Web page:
At seven years old, Khady Koita’s childhood was torn apart when she was pinned down and attacked by two women wielding a razor blade. The violence inflicted on her that day would change her life forever.
On Monday, Koita, a leading figure in the campaign against female genital mutilation (FGM), will join other high-profile activists at the United Nations to drum up support for a global ban on a practice forced on millions of children every year.
“FGM is horrific, brutal, degrading and indefensible,” said Koita, who was born in Senegal and now lives in Brussels. “My big hope is that one day no girl will have to go through what I have been through.”
The move to stamp out FGM – which is widely practised in Africa and pockets of the Middle East and Asia – is being driven by African member states of the United Nations, led by Burkina Faso.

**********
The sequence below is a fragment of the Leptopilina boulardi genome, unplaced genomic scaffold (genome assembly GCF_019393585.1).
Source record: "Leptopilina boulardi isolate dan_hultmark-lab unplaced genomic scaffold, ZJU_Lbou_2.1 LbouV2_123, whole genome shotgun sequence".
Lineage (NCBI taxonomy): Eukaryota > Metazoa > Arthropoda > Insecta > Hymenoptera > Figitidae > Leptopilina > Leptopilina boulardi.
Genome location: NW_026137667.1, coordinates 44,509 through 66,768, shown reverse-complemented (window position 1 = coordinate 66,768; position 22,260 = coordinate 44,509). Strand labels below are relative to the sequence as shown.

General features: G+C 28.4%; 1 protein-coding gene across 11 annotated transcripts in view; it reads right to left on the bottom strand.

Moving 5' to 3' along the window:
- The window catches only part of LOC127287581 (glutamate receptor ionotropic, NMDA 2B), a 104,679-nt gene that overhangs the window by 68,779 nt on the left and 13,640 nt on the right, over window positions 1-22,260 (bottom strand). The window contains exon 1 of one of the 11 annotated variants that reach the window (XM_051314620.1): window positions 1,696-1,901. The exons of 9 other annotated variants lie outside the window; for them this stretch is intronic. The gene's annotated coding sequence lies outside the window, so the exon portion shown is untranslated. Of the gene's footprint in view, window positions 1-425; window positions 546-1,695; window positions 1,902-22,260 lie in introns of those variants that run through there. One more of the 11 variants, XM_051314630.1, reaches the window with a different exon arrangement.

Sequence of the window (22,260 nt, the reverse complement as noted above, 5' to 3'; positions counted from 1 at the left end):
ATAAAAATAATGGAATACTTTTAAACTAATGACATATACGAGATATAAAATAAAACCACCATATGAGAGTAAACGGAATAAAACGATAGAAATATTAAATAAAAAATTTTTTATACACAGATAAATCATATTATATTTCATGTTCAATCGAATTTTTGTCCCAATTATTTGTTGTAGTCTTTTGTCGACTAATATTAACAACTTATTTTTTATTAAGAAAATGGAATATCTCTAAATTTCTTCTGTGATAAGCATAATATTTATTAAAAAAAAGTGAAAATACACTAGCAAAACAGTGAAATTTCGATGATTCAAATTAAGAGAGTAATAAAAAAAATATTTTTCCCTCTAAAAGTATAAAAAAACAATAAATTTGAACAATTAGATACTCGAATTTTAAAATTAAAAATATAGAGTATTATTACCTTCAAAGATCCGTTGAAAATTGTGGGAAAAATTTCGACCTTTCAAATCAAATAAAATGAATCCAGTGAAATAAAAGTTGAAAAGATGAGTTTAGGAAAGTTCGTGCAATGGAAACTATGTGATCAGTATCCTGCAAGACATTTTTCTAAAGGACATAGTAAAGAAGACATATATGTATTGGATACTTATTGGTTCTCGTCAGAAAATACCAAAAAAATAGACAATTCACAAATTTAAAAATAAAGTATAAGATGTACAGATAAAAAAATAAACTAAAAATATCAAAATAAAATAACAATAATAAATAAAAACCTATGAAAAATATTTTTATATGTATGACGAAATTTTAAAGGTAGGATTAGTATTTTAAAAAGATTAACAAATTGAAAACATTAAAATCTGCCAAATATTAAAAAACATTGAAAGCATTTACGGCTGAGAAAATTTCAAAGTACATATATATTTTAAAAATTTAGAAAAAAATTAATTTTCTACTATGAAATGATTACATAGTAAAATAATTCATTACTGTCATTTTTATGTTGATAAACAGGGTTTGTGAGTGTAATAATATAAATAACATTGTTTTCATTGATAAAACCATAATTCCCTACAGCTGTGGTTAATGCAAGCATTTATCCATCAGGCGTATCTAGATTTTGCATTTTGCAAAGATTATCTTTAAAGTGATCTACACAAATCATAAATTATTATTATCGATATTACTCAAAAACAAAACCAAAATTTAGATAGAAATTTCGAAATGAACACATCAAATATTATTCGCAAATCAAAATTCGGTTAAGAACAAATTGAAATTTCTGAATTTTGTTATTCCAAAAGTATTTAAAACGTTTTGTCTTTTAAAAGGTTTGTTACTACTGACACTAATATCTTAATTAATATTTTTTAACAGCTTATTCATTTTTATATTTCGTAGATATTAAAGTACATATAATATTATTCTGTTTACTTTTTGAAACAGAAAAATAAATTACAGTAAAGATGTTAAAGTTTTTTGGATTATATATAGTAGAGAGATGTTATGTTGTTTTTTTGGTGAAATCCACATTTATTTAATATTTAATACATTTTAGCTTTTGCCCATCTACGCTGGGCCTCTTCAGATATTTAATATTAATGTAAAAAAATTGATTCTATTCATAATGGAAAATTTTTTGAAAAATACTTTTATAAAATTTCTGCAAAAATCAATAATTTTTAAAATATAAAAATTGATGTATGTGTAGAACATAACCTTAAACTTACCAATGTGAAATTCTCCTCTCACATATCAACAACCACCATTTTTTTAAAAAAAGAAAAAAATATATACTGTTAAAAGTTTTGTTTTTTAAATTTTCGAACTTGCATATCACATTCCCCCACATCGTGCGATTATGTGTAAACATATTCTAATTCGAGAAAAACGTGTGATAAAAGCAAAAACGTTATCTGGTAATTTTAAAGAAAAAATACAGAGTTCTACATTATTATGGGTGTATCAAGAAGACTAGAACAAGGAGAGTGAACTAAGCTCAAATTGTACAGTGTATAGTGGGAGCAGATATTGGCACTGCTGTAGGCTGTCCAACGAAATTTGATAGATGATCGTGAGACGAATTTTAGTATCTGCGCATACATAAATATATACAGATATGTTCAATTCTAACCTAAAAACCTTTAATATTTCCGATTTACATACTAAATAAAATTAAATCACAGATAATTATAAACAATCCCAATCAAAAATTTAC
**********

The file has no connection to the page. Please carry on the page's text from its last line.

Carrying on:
They are now applying the finishing touches to a draft resolution banning FGM to be presented to the U.N. General Assembly in early October. It is expected to be adopted in December.
An estimated 140 million girls and women have undergone FGM, which can cause serious physical and emotional damage. Campaigners liken the psychological effects of FGM to those of rape.
“It is important that women like me who have suffered so much from this humiliation … and who have the privilege to be able to shout our rage, that we do so for those who can’t,” said Koita, founder of campaign group La Palabre.
Written By: Emma Bathacontinue to source article at trust.org